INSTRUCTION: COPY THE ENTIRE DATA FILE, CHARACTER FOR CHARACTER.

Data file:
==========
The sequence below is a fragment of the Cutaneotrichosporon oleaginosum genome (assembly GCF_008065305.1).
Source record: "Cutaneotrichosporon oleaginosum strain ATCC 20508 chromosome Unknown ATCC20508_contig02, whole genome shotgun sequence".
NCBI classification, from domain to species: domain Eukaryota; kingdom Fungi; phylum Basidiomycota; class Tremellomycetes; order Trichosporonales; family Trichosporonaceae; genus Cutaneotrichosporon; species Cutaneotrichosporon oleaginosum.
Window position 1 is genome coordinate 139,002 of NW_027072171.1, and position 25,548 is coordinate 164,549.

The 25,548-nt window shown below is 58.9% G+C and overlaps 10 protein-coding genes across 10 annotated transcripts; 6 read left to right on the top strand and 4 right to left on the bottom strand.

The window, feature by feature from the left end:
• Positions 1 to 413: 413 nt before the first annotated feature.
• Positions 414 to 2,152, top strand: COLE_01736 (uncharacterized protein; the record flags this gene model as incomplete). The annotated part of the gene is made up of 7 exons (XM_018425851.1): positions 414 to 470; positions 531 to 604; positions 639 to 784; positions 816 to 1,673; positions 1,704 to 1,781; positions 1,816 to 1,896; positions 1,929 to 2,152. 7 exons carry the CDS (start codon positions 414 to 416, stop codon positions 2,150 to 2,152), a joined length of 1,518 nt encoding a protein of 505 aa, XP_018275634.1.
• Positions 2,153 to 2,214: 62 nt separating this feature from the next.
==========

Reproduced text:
The sequence below is a fragment of the Cutaneotrichosporon oleaginosum genome (assembly GCF_008065305.1).
Source record: "Cutaneotrichosporon oleaginosum strain ATCC 20508 chromosome Unknown ATCC20508_contig02, whole genome shotgun sequence".
NCBI classification, from domain to species: domain Eukaryota; kingdom Fungi; phylum Basidiomycota; class Tremellomycetes; order Trichosporonales; family Trichosporonaceae; genus Cutaneotrichosporon; species Cutaneotrichosporon oleaginosum.
Window position 1 is genome coordinate 139,002 of NW_027072171.1, and position 25,548 is coordinate 164,549.

The 25,548-nt window shown below is 58.9% G+C and overlaps 10 protein-coding genes across 10 annotated transcripts; 6 read left to right on the top strand and 4 right to left on the bottom strand.

The window, feature by feature from the left end:
• Positions 1 to 413: 413 nt before the first annotated feature.
• Positions 414 to 2,152, top strand: COLE_01736 (uncharacterized protein; the record flags this gene model as incomplete). The annotated part of the gene is made up of 7 exons (XM_018425851.1): positions 414 to 470; positions 531 to 604; positions 639 to 784; positions 816 to 1,673; positions 1,704 to 1,781; positions 1,816 to 1,896; positions 1,929 to 2,152. 7 exons carry the CDS (start codon positions 414 to 416, stop codon positions 2,150 to 2,152), a joined length of 1,518 nt encoding a protein of 505 aa, XP_018275634.1.
• Positions 2,153 to 2,214: 62 nt separating this feature from the next.